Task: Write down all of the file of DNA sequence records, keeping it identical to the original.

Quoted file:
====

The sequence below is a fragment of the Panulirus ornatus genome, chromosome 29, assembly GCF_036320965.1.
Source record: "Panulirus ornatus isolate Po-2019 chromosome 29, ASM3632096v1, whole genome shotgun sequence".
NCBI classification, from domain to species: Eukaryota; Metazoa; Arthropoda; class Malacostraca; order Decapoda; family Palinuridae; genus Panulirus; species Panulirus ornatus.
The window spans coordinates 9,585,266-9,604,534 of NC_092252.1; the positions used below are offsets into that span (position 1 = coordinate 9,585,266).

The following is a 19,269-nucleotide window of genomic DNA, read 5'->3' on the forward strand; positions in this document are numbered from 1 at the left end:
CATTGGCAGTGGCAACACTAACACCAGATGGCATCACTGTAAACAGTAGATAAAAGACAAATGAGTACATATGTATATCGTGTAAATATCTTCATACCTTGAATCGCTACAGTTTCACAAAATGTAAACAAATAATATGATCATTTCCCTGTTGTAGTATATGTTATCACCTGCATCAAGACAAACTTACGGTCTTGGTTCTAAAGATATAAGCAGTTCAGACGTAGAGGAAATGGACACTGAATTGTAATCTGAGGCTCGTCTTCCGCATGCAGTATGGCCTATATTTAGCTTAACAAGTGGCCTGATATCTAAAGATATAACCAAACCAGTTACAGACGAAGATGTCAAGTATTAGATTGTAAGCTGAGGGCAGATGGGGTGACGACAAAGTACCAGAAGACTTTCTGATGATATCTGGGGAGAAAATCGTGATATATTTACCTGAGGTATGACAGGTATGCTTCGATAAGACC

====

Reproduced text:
The sequence below is a fragment of the Panulirus ornatus genome, chromosome 29, assembly GCF_036320965.1.
Source record: "Panulirus ornatus isolate Po-2019 chromosome 29, ASM3632096v1, whole genome shotgun sequence".
NCBI classification, from domain to species: Eukaryota; Metazoa; Arthropoda; class Malacostraca; order Decapoda; family Palinuridae; genus Panulirus; species Panulirus ornatus.
The window spans coordinates 9,585,266-9,604,534 of NC_092252.1; the positions used below are offsets into that span (position 1 = coordinate 9,585,266).

The following is a 19,269-nucleotide window of genomic DNA, read 5'->3' on the forward strand; positions in this document are numbered from 1 at the left end:
CATTGGCAGTGGCAACACTAACACCAGATGGCATCACTGTAAACAGTAGATAAAAGACAAATGAGTACATATGTATATCGTGTAAATATCTTCATACCTTGAATCGCTACAGTTTCACAAAATGTAAACAAATAATATGATCATTTCCCTGTTGTAGTATATGTTATCACCTGCATCAAGACAAACTTACGGTCTTGGTTCTAAAGATATAAGCAGTTCAGACGTAGAGGAAATGGACACTGAATTGTAATCTGAGGCTCGTCTTCCGCATGCAGTATGGCCTATATTTAGCTTAACAAGTGGCCTGATATCTAAAGATATAACCAAACCAGTTACAGACGAAGATGTCAAGTATTAGATTGTAAGCTGAGGGCAGATGGGGTGACGACAAAGTACCAGAAGACTTTCTGATGATATCTGGGGAGAAAATCGTGATATATTTACCTGAGGTATGACAGGTATGCTTCGATAAGACC